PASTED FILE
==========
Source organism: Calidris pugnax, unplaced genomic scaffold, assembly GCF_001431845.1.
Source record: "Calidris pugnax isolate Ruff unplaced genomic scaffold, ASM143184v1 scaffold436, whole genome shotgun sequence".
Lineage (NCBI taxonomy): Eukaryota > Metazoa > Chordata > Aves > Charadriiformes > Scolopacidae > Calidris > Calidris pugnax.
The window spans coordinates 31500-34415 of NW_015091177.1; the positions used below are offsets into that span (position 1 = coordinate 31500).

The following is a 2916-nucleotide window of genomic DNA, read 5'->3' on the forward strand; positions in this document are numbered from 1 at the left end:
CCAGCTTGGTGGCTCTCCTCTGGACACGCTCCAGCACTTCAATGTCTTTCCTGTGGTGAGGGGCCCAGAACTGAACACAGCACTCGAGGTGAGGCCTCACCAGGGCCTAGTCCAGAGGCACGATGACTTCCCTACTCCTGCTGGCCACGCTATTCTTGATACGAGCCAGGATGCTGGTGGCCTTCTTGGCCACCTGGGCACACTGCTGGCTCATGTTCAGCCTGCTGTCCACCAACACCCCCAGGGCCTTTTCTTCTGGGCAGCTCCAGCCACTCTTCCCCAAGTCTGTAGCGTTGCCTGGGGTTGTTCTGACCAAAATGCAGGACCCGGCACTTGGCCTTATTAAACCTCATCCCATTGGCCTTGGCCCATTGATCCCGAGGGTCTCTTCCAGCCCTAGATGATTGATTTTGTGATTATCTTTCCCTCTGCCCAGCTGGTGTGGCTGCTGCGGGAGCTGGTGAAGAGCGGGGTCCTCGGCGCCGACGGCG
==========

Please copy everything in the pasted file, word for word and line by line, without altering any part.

Source organism: Calidris pugnax, unplaced genomic scaffold, assembly GCF_001431845.1.
Source record: "Calidris pugnax isolate Ruff unplaced genomic scaffold, ASM143184v1 scaffold436, whole genome shotgun sequence".
Lineage (NCBI taxonomy): Eukaryota > Metazoa > Chordata > Aves > Charadriiformes > Scolopacidae > Calidris > Calidris pugnax.
The window spans coordinates 31500-34415 of NW_015091177.1; the positions used below are offsets into that span (position 1 = coordinate 31500).

The following is a 2916-nucleotide window of genomic DNA, read 5'->3' on the forward strand; positions in this document are numbered from 1 at the left end:
CCAGCTTGGTGGCTCTCCTCTGGACACGCTCCAGCACTTCAATGTCTTTCCTGTGGTGAGGGGCCCAGAACTGAACACAGCACTCGAGGTGAGGCCTCACCAGGGCCTAGTCCAGAGGCACGATGACTTCCCTACTCCTGCTGGCCACGCTATTCTTGATACGAGCCAGGATGCTGGTGGCCTTCTTGGCCACCTGGGCACACTGCTGGCTCATGTTCAGCCTGCTGTCCACCAACACCCCCAGGGCCTTTTCTTCTGGGCAGCTCCAGCCACTCTTCCCCAAGTCTGTAGCGTTGCCTGGGGTTGTTCTGACCAAAATGCAGGACCCGGCACTTGGCCTTATTAAACCTCATCCCATTGGCCTTGGCCCATTGATCCCGAGGGTCTCTTCCAGCCCTAGATGATTGATTTTGTGATTATCTTTCCCTCTGCCCAGCTGGTGTGGCTGCTGCGGGAGCTGGTGAAGAGCGGGGTCCTCGGCGCCGACGGCG